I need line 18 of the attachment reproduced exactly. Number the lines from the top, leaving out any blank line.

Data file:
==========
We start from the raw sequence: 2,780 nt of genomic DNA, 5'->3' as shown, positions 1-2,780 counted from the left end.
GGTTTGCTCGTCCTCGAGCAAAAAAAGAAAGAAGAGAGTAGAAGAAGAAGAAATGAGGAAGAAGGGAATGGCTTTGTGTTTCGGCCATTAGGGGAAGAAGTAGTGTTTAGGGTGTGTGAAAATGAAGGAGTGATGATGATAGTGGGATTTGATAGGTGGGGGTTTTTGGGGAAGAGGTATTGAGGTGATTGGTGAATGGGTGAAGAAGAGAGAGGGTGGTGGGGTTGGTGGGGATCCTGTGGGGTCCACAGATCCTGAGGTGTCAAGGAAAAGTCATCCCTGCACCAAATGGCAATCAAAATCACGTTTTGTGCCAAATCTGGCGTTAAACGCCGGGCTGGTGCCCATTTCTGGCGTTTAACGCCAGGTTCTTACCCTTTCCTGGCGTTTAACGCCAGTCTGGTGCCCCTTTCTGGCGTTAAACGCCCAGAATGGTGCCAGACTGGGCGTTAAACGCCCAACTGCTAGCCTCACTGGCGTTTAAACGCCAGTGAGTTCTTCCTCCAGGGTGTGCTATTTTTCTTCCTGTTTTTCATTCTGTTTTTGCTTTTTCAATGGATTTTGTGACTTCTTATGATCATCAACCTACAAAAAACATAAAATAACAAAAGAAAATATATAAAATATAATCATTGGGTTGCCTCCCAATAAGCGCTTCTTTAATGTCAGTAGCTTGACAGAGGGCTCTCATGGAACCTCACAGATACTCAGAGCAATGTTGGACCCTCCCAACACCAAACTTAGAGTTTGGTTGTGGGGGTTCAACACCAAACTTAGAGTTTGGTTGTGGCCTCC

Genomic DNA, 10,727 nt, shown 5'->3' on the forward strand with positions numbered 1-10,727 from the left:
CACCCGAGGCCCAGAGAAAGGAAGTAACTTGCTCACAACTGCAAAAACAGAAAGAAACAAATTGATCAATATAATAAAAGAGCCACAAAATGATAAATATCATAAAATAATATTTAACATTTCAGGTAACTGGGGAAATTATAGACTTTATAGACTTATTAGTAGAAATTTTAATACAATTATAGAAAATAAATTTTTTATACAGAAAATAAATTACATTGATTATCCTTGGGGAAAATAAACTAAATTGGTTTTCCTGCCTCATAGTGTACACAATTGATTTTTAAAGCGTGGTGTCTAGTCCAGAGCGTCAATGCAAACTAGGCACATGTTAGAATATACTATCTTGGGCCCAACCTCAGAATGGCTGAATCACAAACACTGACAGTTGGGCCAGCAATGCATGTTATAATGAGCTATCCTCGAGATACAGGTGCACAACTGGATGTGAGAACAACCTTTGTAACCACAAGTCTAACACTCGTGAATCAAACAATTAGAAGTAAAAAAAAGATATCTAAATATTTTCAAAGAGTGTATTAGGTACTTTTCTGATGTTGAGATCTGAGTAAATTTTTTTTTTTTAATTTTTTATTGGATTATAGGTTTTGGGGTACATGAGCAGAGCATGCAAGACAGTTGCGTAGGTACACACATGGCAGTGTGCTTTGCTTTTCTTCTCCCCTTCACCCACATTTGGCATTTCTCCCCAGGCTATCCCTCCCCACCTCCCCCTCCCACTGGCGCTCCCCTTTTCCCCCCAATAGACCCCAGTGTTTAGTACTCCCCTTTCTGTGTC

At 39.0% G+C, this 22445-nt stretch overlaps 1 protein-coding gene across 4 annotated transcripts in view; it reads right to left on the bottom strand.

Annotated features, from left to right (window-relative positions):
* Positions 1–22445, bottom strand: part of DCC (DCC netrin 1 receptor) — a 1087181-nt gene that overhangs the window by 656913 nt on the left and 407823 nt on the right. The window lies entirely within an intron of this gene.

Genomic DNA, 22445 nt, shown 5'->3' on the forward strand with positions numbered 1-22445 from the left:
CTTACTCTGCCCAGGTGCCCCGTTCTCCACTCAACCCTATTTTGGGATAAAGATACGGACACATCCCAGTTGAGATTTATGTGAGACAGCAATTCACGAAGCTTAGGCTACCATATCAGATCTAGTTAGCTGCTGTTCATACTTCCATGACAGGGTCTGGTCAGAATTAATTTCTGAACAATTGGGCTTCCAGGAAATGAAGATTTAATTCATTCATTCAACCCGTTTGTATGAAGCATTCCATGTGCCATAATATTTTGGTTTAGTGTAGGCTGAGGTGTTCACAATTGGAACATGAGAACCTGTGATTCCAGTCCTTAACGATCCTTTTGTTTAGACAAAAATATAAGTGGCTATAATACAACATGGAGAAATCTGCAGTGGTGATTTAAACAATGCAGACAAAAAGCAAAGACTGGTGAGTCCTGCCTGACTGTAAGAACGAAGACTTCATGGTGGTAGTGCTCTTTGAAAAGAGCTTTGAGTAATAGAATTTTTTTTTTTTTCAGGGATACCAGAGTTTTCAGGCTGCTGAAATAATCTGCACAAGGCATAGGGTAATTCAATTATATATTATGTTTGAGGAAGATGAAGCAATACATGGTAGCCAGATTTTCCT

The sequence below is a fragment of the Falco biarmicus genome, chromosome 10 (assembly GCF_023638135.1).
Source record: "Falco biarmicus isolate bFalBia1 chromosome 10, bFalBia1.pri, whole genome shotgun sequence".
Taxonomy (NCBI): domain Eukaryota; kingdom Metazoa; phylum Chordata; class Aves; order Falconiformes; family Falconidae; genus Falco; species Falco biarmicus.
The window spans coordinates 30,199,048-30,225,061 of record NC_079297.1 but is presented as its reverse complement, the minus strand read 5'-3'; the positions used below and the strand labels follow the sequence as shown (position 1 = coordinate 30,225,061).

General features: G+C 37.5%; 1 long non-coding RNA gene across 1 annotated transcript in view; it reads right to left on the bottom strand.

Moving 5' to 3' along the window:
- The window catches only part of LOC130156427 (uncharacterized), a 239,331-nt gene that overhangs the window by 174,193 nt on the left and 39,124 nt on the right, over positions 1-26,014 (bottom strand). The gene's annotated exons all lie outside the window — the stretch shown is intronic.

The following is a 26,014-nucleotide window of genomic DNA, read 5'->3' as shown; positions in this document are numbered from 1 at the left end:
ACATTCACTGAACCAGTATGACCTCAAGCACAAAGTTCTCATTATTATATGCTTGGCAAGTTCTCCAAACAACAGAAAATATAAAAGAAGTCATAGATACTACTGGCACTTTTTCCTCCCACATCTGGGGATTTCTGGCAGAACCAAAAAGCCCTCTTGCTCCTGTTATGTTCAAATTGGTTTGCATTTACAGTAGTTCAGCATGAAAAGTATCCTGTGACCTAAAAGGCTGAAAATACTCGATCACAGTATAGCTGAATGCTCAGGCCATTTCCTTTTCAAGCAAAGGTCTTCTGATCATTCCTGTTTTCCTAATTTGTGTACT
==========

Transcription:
ACATTCACTGAACCAGTATGACCTCAAGCACAAAGTTCTCATTATTATATGCTTGGCAAGTTCTCCAAACAACAGAAAATATAAAAGAAGTCATAGATACTACTGGCACTTTTTCCTCCCACATCTGGGGATTTCTGGCAGAACCAAAAAGCCCTCTTGCTCCTGTTATGTTCAAATTGGTTTGCATTTACAGTAGTTCAGCATGAAAAGTATCCTGTGACCTAAAAGGCTGAAAATACTCGATCACAGTATAGCTGAATGCTCAGGCCATTTCCTTTTCAAGCAAAGGTCTTCTGATCATTCCTGTTTTCCTAATTTGTGTACT